Protein motion and lock and key complementarity in antigen-antibody reactions.

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TitleProtein motion and lock and key complementarity in antigen-antibody reactions.
Publication TypeJournal Article
Year of Publication1995
AuthorsBraden, BC, Dall'Acqua, W, Eisenstein, E, Fields, BA, Goldbaum, FA, Malchiodi, EL, Mariuzza, RA, Schwarz, FP, Ysern, X, Poljak, RJ
JournalPharm Acta Helv
Volume69
Issue4
Pagination225-30
Date Published1995 Mar
ISSN0031-6865
KeywordsAnimals, Antigen-Antibody Reactions, Humans, Immunoglobulin Variable Region, Proteins
Abstract

Antibodies possess a highly complementary combining site structure to that of their specific antigens. In many instances their reactions are driven by enthalpic factors including, at least in the case of the reaction of monoclonal antibody D1.3 with lysozyme, enthalpy of solvation. They require minor structural rearrangements, and their equilibrium association constants are relatively high (10(7)-10(11) M-1). By contrast, in an idiotope--anti-idiotope (antibody-antibody) reaction, which is entropically driven, the binding equilibrium constant is only 1.5 x 10(5) M-1 at 20 degrees C. This low value results from a slow association rate (10(3) M-1 s-1) due to a selection of conformational states that allow one of the interacting molecular surfaces (the idiotope on antibody D1.3) to become complementary to that of the anti-idiotopic antibody. Thus, antibody D1.3 reacts with two different macromolecules: with its specific antigen, hen egg lysozyme, and with a specific anti-idiotopic antibody. Complementarity with lysozyme is closer to a "lock and key" model and results in high affinity (2-4 x 10(8) M-1). That with the anti-idiotopic antibody involves conformational changes at its combining site and it results in a lower association constant (1.5 x 10(5) M-1). Thus, an "induced fit" mechanism may lead to a broadening of the binding specificity but with a resulting decrease in the intrinsic binding affinity which may weaken the physiological function of antibodies.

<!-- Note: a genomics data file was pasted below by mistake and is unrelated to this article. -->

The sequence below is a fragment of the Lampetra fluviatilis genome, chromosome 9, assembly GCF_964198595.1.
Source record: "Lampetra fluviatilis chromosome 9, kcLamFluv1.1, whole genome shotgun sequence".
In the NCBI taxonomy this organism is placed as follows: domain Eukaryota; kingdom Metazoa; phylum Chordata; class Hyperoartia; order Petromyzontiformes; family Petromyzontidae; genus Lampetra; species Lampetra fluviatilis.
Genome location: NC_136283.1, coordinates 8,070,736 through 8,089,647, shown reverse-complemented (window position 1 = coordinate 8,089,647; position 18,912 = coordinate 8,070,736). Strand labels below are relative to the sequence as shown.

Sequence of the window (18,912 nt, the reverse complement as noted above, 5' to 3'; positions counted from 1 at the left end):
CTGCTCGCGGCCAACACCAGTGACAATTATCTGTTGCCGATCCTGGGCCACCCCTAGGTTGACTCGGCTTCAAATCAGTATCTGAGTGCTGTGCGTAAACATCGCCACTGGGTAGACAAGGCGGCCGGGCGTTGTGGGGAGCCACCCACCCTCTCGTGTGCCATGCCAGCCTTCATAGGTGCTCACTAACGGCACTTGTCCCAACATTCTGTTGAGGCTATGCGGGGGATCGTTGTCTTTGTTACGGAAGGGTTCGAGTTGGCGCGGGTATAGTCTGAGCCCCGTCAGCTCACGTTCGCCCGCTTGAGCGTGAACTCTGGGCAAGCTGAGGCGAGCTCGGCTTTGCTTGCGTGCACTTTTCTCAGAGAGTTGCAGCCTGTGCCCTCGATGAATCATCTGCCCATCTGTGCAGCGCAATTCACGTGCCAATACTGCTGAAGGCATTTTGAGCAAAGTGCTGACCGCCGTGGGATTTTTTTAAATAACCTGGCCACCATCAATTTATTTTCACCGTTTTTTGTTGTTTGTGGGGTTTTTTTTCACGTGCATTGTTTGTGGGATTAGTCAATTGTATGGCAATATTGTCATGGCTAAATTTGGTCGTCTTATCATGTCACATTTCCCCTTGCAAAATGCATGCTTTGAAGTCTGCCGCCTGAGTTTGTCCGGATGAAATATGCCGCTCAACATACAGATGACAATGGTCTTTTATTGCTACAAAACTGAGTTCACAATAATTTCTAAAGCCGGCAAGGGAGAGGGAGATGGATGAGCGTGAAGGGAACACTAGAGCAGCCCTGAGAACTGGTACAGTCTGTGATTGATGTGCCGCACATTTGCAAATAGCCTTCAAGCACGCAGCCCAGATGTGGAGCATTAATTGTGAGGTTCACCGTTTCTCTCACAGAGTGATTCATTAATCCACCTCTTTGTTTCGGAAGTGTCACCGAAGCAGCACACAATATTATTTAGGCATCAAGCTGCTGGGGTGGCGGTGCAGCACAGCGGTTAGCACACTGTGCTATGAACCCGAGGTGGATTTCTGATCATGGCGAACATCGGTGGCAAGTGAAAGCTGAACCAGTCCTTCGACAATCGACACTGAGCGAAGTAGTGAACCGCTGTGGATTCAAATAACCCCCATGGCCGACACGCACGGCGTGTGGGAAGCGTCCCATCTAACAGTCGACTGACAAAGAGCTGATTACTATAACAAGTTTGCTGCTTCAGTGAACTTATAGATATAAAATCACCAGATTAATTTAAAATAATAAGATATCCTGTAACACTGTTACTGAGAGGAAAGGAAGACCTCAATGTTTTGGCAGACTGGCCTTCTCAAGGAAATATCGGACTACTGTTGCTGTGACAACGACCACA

Alternate JournalPharm Acta Helv
PubMed ID7651966